Post-COVID I’ve decided to release more of my music library online and that includes over 260 rap beats and instrumentals that I produced for Rap Track back in 1999-2004. The new YouTube channel for some of these rap instrumentals is currently called Rap Dogs Rap Beats.
“Search For Me” – Words and Music by Gailyn Addis and Conrad Askland.
“Search For Me” was a song collaboration with Gailyn Addis. We wrote the words and music together, recorded the song and it was released through Orchard Music on the 1999 Gailyn Addis self-titled debut album. Gailyn was one of my all-time favorite vocal artists to record with and this is one of my favorite songs that we wrote together in preparation for her 1999 album release.
New video I created by animating the faces of the most famous 100 Classical music composers. I felt a very strange connection with each composer as I saw their faces come alive. There were several on this list that I was not familiar with so I also spent a lot of time on Wikipedia learning more about many of them. I hope others have the same experience where, after seeing these classical composers come to life, they cannot help but learn more about each composer’s life and music.
I have several favorite animations in this group. My top favorites are #15 Franz Liszt, #19 Antonio Vivaldi, #22 Dmitri Shostakovich, #27 Claudio Monteverdi and my top favorite composer face animation of the whole group is #45 Christoph Willibald Gluck.
Christmas Gloria © 2007 Conrad Askland. Christmas Gloria in the Baroque style for SATB Chorus, SAT Trio Soloists, Flue, Oboe, Bb Clarinet, Trumpet, Horn, Tuba, Harpsichord and Percussion. Composed by Conrad Askland for the 2007 Christmas Eve service at Mount Vernon Presbyterian Church.
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For 2021 I’m revisiting my full-length musicals to update score layout and orchestrations. Here’s a compilation of workflow and tips from music composition sketches to final scores and parts for musical theater. An ongoing project.
In my writing room I have several printed promps that hang in front of me. One of these is:
SONDHEIM THREE RULES
1 Content Dictates Form
2 Less Is More
3 God is in the Details
All in the services of CLARITY, without which nothing else matters.
In the seven promps that hang in my writing room, these three short rules by Sondheim are the ones that I put that most importance on. “Less Is More” can be simply interpreted as “Don’t Do What You Don’t Have To Do”, or don’t write what doesn’t need to be written. “God Is In the Details” can be simply put as “Do your homework, work hard and uncover every needed nuance and needed detail.” But for me, “Content Dictates Form” is the one that keeps coming back to alternately reward me and slap me in the face.
“Content Dictates Form” is the rule that I keep discovering over and over again. Let me share with you the mistakes and successes I have had with this rule.
Scroll down and you’ll see a list of all my writing reference books that I use for preparing new musical theater works. I’ve read each of these books cover to cover and some I have read many, many times over and over. I do have some favorites in this list but I’m not listing them in any particular order because what you get from each book may be wildly different than what I learned from each book. We all have “holes” in our knowledge which is different for everyone. For me, these books helped fill in the holes of my knowledge with a deeper understanding of structure, character arcs and story development.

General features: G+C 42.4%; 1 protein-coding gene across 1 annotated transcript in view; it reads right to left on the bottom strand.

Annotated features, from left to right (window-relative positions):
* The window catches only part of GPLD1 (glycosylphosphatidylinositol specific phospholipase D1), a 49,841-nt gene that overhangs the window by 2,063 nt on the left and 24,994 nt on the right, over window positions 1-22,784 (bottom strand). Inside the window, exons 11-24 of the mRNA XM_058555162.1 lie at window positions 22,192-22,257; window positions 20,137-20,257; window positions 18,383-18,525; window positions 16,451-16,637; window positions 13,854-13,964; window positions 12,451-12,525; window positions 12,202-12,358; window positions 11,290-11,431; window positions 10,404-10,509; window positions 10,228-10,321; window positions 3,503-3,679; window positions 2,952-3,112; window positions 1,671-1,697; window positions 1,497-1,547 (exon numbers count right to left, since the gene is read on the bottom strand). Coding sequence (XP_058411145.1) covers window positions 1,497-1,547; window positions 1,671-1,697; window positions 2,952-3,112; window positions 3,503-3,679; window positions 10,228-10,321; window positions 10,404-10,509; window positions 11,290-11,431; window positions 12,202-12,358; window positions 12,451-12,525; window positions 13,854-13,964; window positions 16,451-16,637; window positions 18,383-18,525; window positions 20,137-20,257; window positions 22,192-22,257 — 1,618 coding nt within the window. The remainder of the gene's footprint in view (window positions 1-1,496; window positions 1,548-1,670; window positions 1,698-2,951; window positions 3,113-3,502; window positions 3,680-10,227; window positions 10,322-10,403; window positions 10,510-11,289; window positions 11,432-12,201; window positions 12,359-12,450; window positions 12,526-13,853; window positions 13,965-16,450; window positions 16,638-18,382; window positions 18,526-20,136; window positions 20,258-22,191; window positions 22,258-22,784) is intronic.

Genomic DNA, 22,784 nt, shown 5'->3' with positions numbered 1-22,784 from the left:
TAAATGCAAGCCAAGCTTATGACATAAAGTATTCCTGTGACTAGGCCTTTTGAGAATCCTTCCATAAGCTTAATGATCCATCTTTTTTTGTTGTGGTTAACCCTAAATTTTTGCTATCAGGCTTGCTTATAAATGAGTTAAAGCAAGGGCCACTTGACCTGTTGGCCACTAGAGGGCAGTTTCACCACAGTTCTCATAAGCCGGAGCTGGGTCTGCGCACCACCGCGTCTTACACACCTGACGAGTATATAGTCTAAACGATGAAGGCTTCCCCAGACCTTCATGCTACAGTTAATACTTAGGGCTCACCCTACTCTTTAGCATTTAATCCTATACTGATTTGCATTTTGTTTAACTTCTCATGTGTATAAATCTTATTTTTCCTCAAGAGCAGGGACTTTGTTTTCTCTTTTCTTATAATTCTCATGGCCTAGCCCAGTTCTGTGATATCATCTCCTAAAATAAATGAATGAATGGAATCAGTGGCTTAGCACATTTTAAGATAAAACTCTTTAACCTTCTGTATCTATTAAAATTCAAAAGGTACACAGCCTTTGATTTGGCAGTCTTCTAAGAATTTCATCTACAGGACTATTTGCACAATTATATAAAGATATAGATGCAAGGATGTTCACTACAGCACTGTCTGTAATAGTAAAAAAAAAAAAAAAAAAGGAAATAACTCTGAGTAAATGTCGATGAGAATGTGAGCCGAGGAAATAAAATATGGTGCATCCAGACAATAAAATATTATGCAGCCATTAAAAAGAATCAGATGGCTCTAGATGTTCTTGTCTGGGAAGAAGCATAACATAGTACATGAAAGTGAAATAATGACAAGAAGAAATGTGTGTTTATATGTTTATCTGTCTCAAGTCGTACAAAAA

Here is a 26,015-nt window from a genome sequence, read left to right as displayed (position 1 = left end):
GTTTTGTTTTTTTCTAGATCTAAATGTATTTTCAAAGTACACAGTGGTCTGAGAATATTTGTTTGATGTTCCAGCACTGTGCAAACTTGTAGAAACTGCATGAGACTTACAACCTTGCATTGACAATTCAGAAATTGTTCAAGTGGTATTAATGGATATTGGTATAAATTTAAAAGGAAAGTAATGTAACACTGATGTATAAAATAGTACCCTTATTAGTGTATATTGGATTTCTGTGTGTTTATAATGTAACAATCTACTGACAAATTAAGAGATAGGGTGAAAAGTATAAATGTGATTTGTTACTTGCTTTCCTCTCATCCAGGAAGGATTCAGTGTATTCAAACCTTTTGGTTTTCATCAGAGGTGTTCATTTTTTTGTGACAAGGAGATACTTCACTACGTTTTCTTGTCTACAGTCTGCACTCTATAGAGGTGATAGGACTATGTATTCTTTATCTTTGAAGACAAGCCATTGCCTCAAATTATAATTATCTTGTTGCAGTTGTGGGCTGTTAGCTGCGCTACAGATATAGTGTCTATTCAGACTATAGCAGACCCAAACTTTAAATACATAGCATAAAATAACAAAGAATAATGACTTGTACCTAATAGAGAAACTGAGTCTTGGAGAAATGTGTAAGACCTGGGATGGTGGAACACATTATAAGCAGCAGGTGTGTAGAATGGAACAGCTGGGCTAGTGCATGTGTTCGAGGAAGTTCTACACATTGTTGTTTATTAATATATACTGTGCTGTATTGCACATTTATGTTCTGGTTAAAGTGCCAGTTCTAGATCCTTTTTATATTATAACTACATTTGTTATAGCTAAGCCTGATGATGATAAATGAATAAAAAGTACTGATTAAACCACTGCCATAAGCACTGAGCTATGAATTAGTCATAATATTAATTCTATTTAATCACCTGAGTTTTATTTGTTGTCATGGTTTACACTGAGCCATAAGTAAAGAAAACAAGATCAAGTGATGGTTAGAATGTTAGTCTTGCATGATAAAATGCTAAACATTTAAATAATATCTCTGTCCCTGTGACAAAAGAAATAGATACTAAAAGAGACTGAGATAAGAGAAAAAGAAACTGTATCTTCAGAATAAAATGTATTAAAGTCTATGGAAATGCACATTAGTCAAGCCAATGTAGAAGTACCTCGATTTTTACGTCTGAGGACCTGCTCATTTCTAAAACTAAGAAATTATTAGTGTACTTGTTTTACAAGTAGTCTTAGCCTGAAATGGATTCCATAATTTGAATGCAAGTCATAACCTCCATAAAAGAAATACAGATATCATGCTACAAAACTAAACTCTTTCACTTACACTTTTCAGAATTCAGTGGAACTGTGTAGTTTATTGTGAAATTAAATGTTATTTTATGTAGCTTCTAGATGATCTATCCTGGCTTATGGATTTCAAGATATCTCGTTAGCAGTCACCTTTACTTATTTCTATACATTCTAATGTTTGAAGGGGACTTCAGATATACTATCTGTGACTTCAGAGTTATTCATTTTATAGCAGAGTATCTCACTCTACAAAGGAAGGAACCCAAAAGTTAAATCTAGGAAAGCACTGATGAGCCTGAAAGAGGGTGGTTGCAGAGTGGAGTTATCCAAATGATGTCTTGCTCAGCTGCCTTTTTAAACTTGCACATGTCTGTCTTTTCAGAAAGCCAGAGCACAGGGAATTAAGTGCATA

A couple of these books I’ve had for many years but most of these I read in 2018-2019 in preparation for my fourth original musical. This latest musical was widely considered by audience members to be my strongest musical theater work yet. I put the credit to many factors, but mostly it came down to really, really hard work and understanding the content in these books at a gut level.
So I earned a couple degrees: Bachelor of Professional Studies from Berklee College of Music and a Master in Arts Leadership and Cultural Management (MALCM) from Colorado State University. I actually just finished these in the last couple years so I’m what they refer to as a “mature learner”. Was it worth it? In short, yes. Does anyone really care? Not really.
Both my degrees were earned online. One of the reasons I didn’t finish my degrees many years ago is that in my line of work you often get a call for a tour with a short window of prep time. If I was back in a brick and mortar school and I got the call for a gig then I would have had to turn the gig down (or drop out of school to do the tour). I didn’t want just any degree. I wanted a degree I felt proud of (or at least wasn’t embarrassed by). There is one well-known online university that I didn’t want to sign up with because every time I imagined writing down the name of the university, well, it was not a feeling of pride. No, I won’t mention that school name because I’m “nice”.
Music has been an integral part of the Christmas celebration since the earliest years of the celebration. From traditional sacred music to up-tempo tunes, the songs of Christmas are a major part of the holiday.
But how much do you know about the origin stories of your favorite Christmas carols. Here is the story behind some of the most popular and well known Christmas carols of all time.
I composed this piece as part of a music production course for my Bachelor’s degree in Interdisciplinary Studies with Berklee College of Music. While taking classes I was on tour as music director with the Cirque du Soleil show Varekai and was fortunate enough to have our violin player from the show, David Piché, record the violin tracks while in Vilnius, Lithuania.